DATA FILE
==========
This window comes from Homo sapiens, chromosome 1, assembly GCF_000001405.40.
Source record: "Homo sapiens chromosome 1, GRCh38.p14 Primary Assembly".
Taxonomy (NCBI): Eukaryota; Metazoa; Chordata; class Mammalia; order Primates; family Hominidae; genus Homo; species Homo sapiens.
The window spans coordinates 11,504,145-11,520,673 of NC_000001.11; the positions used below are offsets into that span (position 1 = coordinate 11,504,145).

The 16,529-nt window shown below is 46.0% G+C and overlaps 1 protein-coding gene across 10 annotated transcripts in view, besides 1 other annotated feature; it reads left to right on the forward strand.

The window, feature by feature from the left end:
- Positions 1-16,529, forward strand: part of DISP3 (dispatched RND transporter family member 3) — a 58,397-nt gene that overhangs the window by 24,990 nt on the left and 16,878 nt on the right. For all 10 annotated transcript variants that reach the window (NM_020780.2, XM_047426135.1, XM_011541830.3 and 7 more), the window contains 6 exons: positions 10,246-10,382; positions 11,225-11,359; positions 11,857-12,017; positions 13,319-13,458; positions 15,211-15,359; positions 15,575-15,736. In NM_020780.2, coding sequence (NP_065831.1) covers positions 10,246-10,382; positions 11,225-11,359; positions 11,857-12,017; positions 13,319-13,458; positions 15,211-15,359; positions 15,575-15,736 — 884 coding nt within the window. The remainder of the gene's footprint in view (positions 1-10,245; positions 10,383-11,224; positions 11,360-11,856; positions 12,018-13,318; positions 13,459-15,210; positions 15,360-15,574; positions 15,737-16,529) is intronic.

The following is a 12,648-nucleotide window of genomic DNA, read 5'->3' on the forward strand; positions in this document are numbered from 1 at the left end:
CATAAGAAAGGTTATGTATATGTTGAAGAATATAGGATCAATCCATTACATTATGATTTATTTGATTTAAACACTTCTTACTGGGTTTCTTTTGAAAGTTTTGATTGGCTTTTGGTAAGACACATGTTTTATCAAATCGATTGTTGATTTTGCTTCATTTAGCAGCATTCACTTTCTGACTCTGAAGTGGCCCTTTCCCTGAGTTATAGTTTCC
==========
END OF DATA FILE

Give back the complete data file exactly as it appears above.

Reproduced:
This window comes from Homo sapiens, chromosome 1, assembly GCF_000001405.40.
Source record: "Homo sapiens chromosome 1, GRCh38.p14 Primary Assembly".
Taxonomy (NCBI): Eukaryota; Metazoa; Chordata; class Mammalia; order Primates; family Hominidae; genus Homo; species Homo sapiens.
The window spans coordinates 11,504,145-11,520,673 of NC_000001.11; the positions used below are offsets into that span (position 1 = coordinate 11,504,145).

The 16,529-nt window shown below is 46.0% G+C and overlaps 1 protein-coding gene across 10 annotated transcripts in view, besides 1 other annotated feature; it reads left to right on the forward strand.

The window, feature by feature from the left end:
- Positions 1-16,529, forward strand: part of DISP3 (dispatched RND transporter family member 3) — a 58,397-nt gene that overhangs the window by 24,990 nt on the left and 16,878 nt on the right. For all 10 annotated transcript variants that reach the window (NM_020780.2, XM_047426135.1, XM_011541830.3 and 7 more), the window contains 6 exons: positions 10,246-10,382; positions 11,225-11,359; positions 11,857-12,017; positions 13,319-13,458; positions 15,211-15,359; positions 15,575-15,736. In NM_020780.2, coding sequence (NP_065831.1) covers positions 10,246-10,382; positions 11,225-11,359; positions 11,857-12,017; positions 13,319-13,458; positions 15,211-15,359; positions 15,575-15,736 — 884 coding nt within the window. The remainder of the gene's footprint in view (positions 1-10,245; positions 10,383-11,224; positions 11,360-11,856; positions 12,018-13,318; positions 13,459-15,210; positions 15,360-15,574; positions 15,737-16,529) is intronic.

The following is a 12,648-nucleotide window of genomic DNA, read 5'->3' on the forward strand; positions in this document are numbered from 1 at the left end:
CATAAGAAAGGTTATGTATATGTTGAAGAATATAGGATCAATCCATTACATTATGATTTATTTGATTTAAACACTTCTTACTGGGTTTCTTTTGAAAGTTTTGATTGGCTTTTGGTAAGACACATGTTTTATCAAATCGATTGTTGATTTTGCTTCATTTAGCAGCATTCACTTTCTGACTCTGAAGTGGCCCTTTCCCTGAGTTATAGTTTCC